I debated calling this “Week 3 Observations” because I didn’t update last week. The previous weeks were numbered, so it would make sense for me to continue the numbering scheme as it was going before. However, because this is technically week four of NaNoWriMo, I’ve decided to just skip to the number four. Hopefully this doesn’t bother you too much.
In any case, it’s been a terribly busy November for me. I’ve started writing again, but only because there’s a scrappy part of me that refuses to quit despite the fact that I have to write somewhere in the neighborhood of 8,000 words a day until the clock strikes twelve on November 30th. I’m banking on the hope that desperation, not necessity, is the mother of invention. I’ve definitely got myself into a bit of a bind here, and it’s absolutely my own fault.
I’ve had a lot of time to think about the exact nature of my bind, though. Sure, part of it was because I wasn’t as connected with this project as I have been to writing in the past. Part of it was also the fact that I started a holiday job this month, and while it’s not a five-day-a-week, nine-to-five kind of position I still had some adjustments to make. As part of my musical gig, I was out of the state last weekend and barely had time to eat, let alone write. There’s been a lot of company over. There are holidays coming up that I still need to prepare for. Heck, even the weather might be a contributing factor.
Basically, I’m realizing that being an adult with a full, fulfilling life and simultaneously being a writer is kind of challenging. Not impossible, just not something I have a lot of practice with yet and was totally unprepared for. It just so happened that this time around NaNoWriMo was the sacrifice I made.
The thing is that I’ve done this dance before. I’ve done NaNoWriMo when I lived in a different city from my then-fiancé (and therefore had to go visit him), when I was in a full-time job that sometimes came home with me, and when my mental health was far from great. So what makes this year so different?
That’s when the answer hit me: Routine.
I’m not someone who’s a slave to schedules in the sense that a lot of professional writers advocate. You won’t see me getting up at the same time every morning, having a cup of earl grey, and writing 5,000 words before the sun comes up. I also don’t have a dedicated writing time or day, although in the past I’ve set aside chunks of time to make room for NaNoWriMo. The moment I try to set up a routine, something else usually comes up that’s a little more pressing or important than a story that I’m struggling with. I always tell myself that I’ll come back fresh after whatever thing interrupted me this time, but I also said that nearly two weeks ago and failed to come back until now.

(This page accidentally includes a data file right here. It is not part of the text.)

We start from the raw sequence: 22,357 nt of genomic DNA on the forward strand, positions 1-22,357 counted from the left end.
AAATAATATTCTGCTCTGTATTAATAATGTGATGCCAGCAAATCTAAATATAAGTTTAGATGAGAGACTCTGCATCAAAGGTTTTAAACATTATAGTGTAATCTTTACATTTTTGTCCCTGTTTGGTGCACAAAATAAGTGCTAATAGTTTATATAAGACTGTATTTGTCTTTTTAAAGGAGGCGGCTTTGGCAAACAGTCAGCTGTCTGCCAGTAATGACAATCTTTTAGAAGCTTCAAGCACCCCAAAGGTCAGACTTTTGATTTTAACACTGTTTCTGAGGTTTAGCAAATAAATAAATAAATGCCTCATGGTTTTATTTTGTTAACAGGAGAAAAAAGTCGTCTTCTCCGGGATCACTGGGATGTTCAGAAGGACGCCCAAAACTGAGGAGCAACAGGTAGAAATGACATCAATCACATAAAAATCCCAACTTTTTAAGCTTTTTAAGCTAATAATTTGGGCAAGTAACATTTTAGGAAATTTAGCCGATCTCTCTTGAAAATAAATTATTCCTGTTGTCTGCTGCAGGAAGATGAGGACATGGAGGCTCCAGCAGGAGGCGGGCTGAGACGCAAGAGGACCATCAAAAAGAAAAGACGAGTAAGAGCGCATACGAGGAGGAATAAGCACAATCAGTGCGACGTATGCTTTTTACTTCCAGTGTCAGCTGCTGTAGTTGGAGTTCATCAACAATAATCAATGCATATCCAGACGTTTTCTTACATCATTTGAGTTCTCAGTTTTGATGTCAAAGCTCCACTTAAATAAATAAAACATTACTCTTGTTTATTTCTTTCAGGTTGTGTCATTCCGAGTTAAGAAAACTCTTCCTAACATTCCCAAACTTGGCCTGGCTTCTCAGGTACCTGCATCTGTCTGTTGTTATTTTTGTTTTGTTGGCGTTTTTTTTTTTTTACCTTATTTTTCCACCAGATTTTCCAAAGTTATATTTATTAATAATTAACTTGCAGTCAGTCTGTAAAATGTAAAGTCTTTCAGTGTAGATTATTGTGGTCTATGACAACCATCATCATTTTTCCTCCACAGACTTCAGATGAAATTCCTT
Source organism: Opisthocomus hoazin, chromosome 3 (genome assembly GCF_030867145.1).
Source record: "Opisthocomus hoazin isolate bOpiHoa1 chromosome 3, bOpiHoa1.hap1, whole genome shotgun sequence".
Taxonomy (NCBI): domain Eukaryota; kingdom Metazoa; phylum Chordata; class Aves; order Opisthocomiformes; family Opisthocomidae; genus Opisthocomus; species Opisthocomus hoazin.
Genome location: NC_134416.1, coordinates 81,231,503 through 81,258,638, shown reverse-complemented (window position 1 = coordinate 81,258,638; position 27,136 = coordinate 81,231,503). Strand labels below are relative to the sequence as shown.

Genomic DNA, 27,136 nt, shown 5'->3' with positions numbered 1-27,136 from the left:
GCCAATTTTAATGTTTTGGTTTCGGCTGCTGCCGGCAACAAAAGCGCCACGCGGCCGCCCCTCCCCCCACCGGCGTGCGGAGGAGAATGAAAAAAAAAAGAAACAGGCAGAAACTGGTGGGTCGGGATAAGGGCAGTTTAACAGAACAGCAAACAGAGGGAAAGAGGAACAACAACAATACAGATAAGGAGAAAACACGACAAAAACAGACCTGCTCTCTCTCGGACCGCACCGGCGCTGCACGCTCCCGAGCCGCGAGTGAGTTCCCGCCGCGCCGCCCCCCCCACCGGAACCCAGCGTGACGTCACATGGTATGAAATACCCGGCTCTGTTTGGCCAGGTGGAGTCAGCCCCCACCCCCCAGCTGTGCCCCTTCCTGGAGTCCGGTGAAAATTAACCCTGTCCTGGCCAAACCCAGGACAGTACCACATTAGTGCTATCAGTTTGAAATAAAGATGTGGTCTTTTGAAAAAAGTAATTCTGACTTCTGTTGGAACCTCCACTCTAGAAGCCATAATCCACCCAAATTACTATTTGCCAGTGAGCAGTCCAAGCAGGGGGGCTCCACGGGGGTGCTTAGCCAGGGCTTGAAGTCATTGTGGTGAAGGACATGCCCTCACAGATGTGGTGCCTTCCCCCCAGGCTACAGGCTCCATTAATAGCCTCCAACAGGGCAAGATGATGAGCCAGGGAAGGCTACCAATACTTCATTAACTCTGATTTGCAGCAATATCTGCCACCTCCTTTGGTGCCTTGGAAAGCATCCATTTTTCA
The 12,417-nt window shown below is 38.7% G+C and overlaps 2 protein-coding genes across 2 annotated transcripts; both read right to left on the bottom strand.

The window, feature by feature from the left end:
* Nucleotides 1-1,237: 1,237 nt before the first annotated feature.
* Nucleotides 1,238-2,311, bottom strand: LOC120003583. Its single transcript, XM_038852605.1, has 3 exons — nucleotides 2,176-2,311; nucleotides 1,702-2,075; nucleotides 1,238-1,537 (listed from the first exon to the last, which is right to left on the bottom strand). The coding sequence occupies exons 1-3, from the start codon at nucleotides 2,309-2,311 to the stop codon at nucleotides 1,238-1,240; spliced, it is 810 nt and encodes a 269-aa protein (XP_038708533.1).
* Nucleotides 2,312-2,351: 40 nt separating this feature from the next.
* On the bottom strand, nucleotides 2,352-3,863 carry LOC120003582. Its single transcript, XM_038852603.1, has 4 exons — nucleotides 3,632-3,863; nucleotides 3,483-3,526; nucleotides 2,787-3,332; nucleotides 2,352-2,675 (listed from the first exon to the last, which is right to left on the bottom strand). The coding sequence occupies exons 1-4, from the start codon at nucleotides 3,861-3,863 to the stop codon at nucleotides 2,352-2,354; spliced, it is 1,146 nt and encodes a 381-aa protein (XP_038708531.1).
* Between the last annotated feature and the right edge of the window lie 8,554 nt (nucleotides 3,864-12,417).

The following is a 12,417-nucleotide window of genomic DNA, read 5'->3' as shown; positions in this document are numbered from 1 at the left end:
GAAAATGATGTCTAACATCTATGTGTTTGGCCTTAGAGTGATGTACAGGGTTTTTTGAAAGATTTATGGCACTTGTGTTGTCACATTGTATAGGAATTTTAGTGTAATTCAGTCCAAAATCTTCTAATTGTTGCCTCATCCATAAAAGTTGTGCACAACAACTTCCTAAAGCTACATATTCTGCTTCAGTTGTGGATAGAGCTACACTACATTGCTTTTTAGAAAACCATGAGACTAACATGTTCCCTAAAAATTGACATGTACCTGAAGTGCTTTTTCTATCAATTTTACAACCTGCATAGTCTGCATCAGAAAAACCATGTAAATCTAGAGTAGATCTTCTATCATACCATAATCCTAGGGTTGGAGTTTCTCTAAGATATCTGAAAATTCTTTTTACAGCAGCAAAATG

That’s when I realized that it wasn’t the writing routine that was hindering my progress. It was my life routine.
Life wasn’t being very consistent for me this November, and it turns out that consistency is more important to me than I originally thought. Though I’ve been happy, healthy, and getting paid, several parts of my schedule were thrown off in the last month. They aren’t bad changes, and in fact a number of them are very rewarding: they were still different enough that I was thrown off-balance and I’m still trying to get back on track, though. About the only thing that I’ve retained since my schedule made the dramatic switch that it did is having breakfast and a cup of tea in the morning, but what time “morning” is changes from day to day and often week to week.
I have no way of knowing whether or not this is a normal phenomenon for creative types that try to pull off a “double life” like this (although I think I might be getting into a triple or quadruple life, what with all the things that I do). I also have no way of knowing how long this will last: if it takes longer than a month to adjust, then my holiday position will be over and my musical gigs will slow down before I get the chance to get used to this. Such is life, I guess.
The moral of the story is that, even if you can’t be consistent about your art because you have to balance it with other things, be consistent about as many other things as possible. Having some sort of routine will let you devote your energy to your craft, even if you can’t guarantee it a spot in your schedule every single day.
As for NaNoWriMo (which, perplexingly, I wrote very little about today despite the title): I’m still in this. If you’re also still in it, best of luck during the home stretch. See you on the other side.
Happy early Thanksgiving to my American readers! I’m seriously thankful for all of you guys. Thanks for making me feel as though my words are read and appreciated. It really does mean a lot.